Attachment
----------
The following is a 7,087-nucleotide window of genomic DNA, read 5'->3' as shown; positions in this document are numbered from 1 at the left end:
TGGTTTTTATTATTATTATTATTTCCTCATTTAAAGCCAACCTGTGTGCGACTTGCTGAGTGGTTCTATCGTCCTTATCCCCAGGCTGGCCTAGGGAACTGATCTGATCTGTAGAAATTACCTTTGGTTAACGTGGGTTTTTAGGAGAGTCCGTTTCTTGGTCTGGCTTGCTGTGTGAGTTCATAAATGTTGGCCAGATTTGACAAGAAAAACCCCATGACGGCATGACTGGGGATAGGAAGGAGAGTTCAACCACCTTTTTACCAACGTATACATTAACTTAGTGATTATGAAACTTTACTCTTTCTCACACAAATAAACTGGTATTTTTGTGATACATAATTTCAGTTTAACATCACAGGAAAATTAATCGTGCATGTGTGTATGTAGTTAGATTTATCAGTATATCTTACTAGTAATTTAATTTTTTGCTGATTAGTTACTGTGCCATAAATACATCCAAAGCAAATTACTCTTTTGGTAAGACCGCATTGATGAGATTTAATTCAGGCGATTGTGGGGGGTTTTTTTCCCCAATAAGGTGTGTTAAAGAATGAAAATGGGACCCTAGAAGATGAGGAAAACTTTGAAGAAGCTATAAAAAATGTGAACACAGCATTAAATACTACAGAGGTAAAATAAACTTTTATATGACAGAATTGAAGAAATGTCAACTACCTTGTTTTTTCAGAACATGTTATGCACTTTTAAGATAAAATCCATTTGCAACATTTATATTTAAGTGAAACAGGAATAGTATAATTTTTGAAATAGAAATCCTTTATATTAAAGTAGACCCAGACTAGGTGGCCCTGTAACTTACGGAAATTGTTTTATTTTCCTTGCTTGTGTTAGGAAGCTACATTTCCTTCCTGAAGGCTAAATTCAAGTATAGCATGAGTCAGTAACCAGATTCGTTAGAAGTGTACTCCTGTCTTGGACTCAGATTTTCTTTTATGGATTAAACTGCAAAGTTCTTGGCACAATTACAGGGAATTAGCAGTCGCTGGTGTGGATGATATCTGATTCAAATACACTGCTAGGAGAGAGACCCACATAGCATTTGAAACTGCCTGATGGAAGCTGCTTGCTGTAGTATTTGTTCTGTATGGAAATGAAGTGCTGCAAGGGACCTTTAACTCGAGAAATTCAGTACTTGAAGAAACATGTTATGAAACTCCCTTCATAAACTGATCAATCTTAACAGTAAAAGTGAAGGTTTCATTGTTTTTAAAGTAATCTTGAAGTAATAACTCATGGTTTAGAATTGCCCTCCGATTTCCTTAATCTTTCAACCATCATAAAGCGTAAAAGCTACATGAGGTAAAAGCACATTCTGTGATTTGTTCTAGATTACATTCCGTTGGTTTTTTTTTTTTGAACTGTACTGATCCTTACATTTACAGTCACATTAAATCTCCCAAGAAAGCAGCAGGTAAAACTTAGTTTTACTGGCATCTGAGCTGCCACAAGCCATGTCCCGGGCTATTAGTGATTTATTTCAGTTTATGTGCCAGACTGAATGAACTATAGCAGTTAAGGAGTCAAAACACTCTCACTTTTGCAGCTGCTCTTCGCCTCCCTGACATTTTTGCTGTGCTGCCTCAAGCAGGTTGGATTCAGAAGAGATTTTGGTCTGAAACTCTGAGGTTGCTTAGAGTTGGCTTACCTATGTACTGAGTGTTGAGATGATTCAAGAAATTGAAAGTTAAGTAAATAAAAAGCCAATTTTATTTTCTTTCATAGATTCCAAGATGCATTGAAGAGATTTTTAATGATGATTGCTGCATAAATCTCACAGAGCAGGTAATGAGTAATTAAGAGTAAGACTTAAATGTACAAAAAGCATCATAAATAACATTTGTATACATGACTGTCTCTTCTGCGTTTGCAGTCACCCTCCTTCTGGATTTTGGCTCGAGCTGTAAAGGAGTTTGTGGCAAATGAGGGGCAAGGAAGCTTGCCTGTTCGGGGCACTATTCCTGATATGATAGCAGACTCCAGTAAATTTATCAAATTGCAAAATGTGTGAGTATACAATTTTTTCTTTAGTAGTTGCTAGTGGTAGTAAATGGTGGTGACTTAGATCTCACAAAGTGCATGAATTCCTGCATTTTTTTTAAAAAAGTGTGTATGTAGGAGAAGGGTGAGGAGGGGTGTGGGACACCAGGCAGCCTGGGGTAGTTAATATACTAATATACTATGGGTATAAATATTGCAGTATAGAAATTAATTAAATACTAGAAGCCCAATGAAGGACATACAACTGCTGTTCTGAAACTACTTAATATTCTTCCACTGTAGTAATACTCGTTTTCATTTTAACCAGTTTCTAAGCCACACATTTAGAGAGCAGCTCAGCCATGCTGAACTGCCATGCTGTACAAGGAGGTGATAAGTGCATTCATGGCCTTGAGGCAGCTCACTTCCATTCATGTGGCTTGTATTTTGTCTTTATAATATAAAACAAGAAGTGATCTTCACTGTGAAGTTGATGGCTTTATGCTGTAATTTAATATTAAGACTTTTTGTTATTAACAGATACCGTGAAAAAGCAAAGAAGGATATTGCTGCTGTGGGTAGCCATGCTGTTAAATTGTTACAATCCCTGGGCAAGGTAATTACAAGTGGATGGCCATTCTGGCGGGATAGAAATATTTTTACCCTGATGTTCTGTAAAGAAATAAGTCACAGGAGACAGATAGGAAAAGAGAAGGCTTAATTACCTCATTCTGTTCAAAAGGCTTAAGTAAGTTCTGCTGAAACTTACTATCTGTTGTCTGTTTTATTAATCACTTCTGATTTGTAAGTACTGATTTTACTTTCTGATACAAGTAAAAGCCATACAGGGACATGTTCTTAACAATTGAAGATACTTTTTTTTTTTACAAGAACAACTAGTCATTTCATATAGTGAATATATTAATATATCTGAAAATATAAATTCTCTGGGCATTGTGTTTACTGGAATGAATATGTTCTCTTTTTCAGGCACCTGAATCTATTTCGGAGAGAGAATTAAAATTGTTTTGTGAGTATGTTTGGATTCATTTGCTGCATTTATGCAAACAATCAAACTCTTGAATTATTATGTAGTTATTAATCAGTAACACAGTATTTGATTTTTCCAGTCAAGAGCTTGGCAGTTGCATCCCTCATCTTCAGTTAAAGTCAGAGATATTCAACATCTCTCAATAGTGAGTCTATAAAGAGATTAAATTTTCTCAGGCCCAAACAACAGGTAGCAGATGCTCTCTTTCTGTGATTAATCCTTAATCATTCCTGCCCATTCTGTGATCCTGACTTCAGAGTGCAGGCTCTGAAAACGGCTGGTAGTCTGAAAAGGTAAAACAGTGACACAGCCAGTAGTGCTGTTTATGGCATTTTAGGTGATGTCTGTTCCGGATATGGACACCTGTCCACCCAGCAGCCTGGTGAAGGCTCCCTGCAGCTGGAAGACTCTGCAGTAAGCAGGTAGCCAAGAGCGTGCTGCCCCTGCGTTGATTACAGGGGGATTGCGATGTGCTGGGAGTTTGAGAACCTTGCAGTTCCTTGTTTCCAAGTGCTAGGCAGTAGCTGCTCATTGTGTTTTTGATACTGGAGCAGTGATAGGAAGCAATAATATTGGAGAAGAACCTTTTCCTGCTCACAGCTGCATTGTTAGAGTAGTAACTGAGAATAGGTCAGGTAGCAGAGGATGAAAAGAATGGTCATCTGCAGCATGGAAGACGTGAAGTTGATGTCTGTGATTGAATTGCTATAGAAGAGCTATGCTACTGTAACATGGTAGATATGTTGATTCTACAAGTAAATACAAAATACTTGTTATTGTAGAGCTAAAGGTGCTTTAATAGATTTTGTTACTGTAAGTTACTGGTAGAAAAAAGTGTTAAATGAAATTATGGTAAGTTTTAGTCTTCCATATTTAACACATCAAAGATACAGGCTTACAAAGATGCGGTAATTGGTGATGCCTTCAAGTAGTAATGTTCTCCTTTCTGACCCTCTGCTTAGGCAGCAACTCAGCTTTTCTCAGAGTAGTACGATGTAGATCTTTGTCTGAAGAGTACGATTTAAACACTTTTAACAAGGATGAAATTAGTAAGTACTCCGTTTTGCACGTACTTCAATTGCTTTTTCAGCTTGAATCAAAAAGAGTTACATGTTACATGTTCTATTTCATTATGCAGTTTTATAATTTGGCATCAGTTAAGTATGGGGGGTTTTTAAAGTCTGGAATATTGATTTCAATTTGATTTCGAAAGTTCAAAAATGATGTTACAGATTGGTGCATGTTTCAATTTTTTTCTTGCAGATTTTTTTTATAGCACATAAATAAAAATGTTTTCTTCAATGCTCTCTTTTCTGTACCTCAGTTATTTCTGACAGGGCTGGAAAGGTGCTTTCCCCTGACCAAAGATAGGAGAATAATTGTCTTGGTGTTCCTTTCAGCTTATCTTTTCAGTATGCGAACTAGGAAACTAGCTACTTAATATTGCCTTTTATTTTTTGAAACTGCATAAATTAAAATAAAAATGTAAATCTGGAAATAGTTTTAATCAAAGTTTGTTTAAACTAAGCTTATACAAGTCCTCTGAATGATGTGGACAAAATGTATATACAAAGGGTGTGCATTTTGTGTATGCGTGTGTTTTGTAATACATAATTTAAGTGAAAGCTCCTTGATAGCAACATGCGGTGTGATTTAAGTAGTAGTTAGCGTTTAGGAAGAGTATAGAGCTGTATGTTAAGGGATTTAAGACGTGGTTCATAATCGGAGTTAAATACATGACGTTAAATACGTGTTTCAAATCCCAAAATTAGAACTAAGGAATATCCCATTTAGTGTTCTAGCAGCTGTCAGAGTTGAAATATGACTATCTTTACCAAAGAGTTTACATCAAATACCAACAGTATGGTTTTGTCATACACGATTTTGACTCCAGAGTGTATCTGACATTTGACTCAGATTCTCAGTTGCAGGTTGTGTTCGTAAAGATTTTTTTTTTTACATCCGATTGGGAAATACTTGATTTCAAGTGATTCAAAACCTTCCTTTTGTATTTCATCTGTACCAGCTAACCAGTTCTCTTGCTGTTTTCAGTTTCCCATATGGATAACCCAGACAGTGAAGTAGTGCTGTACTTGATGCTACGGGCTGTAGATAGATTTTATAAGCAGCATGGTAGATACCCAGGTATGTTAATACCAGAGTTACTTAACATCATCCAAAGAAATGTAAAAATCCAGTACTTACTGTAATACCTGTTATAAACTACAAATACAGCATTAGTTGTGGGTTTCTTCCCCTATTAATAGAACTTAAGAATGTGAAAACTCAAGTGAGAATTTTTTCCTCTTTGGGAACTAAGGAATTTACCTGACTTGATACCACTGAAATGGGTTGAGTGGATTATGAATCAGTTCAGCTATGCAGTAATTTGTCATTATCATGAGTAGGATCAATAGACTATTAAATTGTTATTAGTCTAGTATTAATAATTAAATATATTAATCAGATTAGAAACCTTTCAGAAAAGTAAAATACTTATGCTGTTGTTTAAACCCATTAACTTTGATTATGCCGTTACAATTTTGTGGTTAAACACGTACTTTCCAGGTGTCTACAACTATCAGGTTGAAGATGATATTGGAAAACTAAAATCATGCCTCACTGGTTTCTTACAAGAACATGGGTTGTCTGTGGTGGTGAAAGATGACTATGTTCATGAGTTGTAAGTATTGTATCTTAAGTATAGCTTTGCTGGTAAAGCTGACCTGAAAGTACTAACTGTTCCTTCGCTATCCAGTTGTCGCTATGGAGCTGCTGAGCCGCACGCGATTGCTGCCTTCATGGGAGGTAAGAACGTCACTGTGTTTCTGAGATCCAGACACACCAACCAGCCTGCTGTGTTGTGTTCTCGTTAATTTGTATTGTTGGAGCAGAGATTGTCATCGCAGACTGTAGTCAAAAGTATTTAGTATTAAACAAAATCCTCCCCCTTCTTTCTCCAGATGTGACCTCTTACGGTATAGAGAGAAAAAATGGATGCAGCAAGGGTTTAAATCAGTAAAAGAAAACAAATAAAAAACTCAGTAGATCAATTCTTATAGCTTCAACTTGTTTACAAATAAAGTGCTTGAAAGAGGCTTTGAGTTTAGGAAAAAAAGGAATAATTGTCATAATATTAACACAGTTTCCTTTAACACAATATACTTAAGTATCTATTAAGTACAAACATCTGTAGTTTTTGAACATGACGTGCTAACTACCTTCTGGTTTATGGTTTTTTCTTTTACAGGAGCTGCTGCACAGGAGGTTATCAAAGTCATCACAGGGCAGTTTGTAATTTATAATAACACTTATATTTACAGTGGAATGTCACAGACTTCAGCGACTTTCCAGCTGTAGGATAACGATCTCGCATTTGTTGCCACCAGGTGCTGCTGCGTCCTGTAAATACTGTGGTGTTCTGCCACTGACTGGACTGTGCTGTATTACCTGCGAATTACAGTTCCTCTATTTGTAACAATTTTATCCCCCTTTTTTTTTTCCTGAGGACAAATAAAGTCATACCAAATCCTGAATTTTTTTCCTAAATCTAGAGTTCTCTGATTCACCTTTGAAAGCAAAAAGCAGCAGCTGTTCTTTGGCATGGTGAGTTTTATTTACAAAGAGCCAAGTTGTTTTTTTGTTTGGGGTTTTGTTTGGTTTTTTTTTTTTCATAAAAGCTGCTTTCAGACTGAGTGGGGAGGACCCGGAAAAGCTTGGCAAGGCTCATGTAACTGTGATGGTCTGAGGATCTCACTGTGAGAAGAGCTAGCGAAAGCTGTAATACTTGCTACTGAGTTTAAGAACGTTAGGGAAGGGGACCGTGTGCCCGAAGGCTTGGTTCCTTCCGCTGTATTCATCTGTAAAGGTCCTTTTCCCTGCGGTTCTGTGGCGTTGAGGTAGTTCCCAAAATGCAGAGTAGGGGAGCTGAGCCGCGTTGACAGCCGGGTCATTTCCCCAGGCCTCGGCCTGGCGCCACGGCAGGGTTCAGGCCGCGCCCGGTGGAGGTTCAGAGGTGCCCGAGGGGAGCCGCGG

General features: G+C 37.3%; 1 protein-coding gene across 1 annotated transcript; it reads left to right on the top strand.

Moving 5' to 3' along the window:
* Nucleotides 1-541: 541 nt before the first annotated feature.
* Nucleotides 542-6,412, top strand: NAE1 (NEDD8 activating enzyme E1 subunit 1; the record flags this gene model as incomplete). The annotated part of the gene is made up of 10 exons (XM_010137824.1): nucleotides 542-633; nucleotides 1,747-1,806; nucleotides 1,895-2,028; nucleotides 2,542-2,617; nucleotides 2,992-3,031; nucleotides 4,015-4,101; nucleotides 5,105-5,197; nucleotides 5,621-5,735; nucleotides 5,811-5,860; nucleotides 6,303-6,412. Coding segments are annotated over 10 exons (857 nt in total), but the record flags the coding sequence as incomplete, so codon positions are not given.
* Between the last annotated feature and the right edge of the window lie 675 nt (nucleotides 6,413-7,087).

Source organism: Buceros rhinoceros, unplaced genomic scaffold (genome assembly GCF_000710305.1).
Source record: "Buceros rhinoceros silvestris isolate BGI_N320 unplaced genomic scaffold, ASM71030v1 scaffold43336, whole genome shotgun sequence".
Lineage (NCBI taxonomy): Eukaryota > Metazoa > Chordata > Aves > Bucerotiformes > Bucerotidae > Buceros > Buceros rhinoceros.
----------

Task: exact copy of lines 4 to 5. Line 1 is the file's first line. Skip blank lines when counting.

Moving 5' to 3' along the window:
* Nucleotides 1-541: 541 nt before the first annotated feature.